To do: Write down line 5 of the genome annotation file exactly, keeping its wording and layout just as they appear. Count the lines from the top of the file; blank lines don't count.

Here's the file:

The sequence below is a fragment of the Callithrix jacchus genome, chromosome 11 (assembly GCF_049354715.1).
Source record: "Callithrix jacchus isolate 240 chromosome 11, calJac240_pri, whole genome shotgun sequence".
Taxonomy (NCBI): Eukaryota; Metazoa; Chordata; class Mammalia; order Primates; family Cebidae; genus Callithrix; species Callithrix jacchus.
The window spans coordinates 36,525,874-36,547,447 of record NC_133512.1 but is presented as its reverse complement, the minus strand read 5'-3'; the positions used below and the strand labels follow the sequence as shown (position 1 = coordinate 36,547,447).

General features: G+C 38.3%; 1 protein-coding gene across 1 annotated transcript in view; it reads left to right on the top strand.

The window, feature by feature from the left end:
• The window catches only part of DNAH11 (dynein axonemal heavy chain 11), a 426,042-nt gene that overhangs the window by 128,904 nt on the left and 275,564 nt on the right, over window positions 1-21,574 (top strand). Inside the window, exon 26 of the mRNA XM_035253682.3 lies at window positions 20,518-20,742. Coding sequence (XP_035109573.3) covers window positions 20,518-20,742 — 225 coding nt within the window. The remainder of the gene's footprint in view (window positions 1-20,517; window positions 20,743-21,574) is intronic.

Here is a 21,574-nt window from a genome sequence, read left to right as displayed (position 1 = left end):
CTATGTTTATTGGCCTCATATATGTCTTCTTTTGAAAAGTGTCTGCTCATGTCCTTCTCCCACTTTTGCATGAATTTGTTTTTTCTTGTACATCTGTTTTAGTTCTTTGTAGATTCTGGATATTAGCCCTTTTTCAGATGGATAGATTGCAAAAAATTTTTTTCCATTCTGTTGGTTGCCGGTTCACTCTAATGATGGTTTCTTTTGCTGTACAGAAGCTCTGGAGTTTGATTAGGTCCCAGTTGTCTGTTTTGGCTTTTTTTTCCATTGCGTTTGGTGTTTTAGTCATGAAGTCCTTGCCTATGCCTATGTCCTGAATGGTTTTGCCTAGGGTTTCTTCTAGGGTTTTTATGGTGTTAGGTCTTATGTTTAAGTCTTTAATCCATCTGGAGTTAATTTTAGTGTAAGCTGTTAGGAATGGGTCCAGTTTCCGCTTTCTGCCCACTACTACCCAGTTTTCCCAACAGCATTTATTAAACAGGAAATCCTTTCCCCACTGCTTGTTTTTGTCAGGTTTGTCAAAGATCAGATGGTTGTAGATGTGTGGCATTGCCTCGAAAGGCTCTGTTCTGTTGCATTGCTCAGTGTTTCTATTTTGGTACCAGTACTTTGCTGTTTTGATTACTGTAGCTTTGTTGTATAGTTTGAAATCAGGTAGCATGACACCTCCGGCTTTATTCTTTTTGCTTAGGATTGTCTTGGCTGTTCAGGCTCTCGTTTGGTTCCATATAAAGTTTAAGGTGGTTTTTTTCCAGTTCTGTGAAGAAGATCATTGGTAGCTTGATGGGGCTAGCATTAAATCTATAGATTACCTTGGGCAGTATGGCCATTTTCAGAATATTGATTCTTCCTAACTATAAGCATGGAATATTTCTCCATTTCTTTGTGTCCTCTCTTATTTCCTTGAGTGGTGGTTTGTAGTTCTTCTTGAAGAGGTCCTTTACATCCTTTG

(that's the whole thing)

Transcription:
General features: G+C 38.3%; 1 protein-coding gene across 1 annotated transcript in view; it reads left to right on the top strand.